The downside of living on a 21 km2 island is: there’s no cardiologist.
As a matter of fact, there are hardly any specialists on the island. That’s why a good percentage of Statia’s population is always off-island. For many medical problems you can go to St. Maarten. For more complicated issues it’s Colombia, sometimes Guadeloupe. Sounds nice, huh? Free trip to some other hot place in the Caribbean.
But not so funny after the first week, when you have your family, friends, pets etc. at home. And even less funny after two to three months sitting in your hotel room waiting for the hospital to give you a call. Because that’s how long it often takes in Colombia. Talk about efficiency. Luckily for me I didn’t have to go there.
Once a month a cardiologist from Aruba comes to Statia. For me that meant waiting 2 more weeks. Or I could fly to St. Maarten to see a cardiologist in 2 weeks minus 3 days. Because before that day, no cardiologist was available on St. Maarten either; on St. Maarten there are cardiologists from the Netherlands that fly in for some weeks, but there is not always one there. I realized my type of “urgent” was not the urgent type of urgent.
I agreed with dr. B. that I would take it easy for now, write down exactly what I felt when, and that I would report back to him in 5 days time. In the meantime my heartbeat wasn’t doing anything like normal. Especially in rest, after some activity or before going to sleep, it would beat like crazy. I thought I could have a heart attack any minute. That thought, of course, only makes things worse. What if I just drop dead? What about Makeda? She’s only 8 years old. There’s still so much to do! There’s still so many dreams to live! I prayed to God to please give me some more time. I always thought I’d become 100 years old 😀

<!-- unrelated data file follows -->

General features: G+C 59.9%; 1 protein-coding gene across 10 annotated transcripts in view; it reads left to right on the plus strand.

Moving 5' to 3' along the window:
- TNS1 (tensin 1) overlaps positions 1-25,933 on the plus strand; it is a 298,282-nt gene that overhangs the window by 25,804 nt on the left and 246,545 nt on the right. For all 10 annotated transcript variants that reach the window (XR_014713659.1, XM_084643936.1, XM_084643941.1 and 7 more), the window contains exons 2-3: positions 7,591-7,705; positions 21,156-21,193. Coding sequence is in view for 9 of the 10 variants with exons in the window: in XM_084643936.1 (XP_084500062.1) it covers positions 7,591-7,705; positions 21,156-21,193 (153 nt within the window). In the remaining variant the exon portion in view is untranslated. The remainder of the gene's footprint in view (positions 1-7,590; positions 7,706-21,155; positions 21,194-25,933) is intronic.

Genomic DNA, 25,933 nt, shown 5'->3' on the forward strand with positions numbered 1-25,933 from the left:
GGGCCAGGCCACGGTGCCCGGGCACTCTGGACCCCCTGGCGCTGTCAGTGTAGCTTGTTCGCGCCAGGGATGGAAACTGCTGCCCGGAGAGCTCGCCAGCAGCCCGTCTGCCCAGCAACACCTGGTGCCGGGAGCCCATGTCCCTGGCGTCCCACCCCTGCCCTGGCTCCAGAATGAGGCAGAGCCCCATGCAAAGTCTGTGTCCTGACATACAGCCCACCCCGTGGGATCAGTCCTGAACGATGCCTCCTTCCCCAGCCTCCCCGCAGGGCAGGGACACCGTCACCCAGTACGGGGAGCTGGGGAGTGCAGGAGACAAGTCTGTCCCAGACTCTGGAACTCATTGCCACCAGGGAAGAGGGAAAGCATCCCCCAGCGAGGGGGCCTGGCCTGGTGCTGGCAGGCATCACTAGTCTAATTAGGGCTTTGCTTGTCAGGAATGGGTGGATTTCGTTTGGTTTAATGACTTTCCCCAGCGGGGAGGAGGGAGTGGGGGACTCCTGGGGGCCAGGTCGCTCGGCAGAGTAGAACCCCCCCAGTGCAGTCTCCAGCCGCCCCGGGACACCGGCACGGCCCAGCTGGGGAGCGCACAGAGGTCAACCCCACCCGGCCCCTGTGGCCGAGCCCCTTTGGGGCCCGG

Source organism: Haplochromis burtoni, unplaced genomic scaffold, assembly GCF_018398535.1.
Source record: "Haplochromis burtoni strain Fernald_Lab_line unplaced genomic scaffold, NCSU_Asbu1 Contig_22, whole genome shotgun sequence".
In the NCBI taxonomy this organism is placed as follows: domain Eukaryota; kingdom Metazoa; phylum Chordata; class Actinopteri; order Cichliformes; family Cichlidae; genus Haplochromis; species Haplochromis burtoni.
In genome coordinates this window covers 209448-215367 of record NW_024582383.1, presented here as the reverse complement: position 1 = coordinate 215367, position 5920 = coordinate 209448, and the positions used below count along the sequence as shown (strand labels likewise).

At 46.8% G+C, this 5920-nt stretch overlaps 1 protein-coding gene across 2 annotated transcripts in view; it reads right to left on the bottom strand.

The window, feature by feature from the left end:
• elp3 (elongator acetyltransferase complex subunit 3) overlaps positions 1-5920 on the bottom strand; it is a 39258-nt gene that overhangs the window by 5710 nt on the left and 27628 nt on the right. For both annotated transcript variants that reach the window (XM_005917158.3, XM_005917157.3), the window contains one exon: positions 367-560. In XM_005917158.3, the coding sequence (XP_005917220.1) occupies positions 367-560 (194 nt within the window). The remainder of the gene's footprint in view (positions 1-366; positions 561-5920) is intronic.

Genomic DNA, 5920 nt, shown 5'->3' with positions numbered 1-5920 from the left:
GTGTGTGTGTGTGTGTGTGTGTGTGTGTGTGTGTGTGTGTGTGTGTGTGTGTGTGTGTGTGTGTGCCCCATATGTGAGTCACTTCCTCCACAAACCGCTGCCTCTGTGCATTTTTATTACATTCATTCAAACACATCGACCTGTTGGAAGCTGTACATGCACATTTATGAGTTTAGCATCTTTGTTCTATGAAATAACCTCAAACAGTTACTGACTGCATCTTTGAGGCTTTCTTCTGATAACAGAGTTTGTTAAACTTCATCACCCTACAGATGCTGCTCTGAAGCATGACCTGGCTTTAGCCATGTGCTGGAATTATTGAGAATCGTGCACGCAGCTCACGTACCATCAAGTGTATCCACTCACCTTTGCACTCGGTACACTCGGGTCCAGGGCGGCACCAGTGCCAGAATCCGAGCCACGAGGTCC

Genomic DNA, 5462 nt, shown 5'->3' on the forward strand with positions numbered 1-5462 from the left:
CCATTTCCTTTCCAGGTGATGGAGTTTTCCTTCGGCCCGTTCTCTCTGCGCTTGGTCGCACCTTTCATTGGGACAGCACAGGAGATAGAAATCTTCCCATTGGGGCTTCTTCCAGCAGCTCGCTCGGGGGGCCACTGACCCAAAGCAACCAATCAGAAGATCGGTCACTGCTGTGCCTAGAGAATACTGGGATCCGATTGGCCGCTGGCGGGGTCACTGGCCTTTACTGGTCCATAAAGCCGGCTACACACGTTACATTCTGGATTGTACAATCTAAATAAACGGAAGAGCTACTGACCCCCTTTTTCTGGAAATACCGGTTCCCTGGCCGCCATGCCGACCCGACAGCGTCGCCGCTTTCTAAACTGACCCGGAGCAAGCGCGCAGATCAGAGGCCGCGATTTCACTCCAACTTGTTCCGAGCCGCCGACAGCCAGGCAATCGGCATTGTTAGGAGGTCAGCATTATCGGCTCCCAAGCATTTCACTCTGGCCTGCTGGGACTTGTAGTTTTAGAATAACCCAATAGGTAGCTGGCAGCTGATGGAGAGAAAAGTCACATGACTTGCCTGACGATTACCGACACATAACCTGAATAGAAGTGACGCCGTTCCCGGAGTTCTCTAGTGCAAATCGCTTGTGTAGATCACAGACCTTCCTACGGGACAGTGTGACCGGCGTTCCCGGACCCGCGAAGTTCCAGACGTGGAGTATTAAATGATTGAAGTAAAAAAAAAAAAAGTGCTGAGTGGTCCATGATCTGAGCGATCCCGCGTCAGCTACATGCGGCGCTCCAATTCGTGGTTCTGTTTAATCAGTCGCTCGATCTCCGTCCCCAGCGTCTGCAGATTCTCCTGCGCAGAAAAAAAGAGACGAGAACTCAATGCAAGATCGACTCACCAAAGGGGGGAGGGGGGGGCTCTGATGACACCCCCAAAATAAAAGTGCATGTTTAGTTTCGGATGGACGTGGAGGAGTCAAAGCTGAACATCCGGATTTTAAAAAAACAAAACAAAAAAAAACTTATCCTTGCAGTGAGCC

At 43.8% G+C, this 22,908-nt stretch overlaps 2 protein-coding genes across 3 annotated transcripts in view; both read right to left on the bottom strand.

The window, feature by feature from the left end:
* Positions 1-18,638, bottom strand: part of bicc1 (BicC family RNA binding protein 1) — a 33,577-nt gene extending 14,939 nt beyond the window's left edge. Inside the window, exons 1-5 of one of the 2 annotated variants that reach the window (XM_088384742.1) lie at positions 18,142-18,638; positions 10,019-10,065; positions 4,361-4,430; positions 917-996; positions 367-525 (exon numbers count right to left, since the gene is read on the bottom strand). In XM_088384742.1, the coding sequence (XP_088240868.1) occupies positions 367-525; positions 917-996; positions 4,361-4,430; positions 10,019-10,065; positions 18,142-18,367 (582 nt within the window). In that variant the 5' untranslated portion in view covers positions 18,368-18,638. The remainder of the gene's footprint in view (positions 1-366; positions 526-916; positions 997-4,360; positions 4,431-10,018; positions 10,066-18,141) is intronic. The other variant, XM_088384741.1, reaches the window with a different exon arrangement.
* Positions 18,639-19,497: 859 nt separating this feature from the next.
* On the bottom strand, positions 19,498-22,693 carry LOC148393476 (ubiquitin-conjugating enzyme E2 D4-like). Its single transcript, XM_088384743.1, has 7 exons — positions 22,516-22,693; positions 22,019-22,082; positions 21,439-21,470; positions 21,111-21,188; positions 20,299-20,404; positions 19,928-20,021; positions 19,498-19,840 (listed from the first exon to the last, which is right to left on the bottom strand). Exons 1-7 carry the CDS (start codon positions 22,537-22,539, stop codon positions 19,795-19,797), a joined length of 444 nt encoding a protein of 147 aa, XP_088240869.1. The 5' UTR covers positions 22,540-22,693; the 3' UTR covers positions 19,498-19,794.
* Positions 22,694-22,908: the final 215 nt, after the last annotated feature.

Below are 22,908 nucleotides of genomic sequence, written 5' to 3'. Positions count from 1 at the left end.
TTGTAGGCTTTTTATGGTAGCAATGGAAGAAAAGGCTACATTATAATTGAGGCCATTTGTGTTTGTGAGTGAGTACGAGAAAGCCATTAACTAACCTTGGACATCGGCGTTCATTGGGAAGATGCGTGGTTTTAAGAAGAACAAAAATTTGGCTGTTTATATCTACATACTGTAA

Dr. B. told me to call him back on Monday. I called from 9:00 to 4:30 without getting through to him. Great. I wanted to tell him I really wished to see the cardiologist on the 21st on St. Maarten, instead of waiting for the Aruban cardiologist that came on the 24th. One day with scary beats seemed like a week to me. Tuesday morning I went straight to the hospital after dropping Makeda at school. I could see dr. B. right away. The day before he really didn’t have time to call me back.
He agreed that it would be better for me to see the cardiologist in St. Maarten the same week. The good news: the Dutch cardiologist arrived on St. Maarten already. The bad news: St. Maarten hospital ran out of electrodes. REALLY???
Medical record and letter were printed out, box with electrodes was packed, nurse came in to tell me my flight was at 11:30. What?! Left a message with my boyfriend’s boss, called my superhero friends to take care of Makeda after school, called the teacher and asked her to explain Makeda in a gentle way that I had to go to St. Maarten today, kickstarted my scooter, drove home with the box of electrodes between my knees, packed a bag (Dr. B. couldn’t tell me if I was coming back today), drove with a box of electrodes between my knees and a backpack to the SVK office to pick up my ticket and arrived at the airport at 11:15 for the 11:30 flight. Again, only on Statia!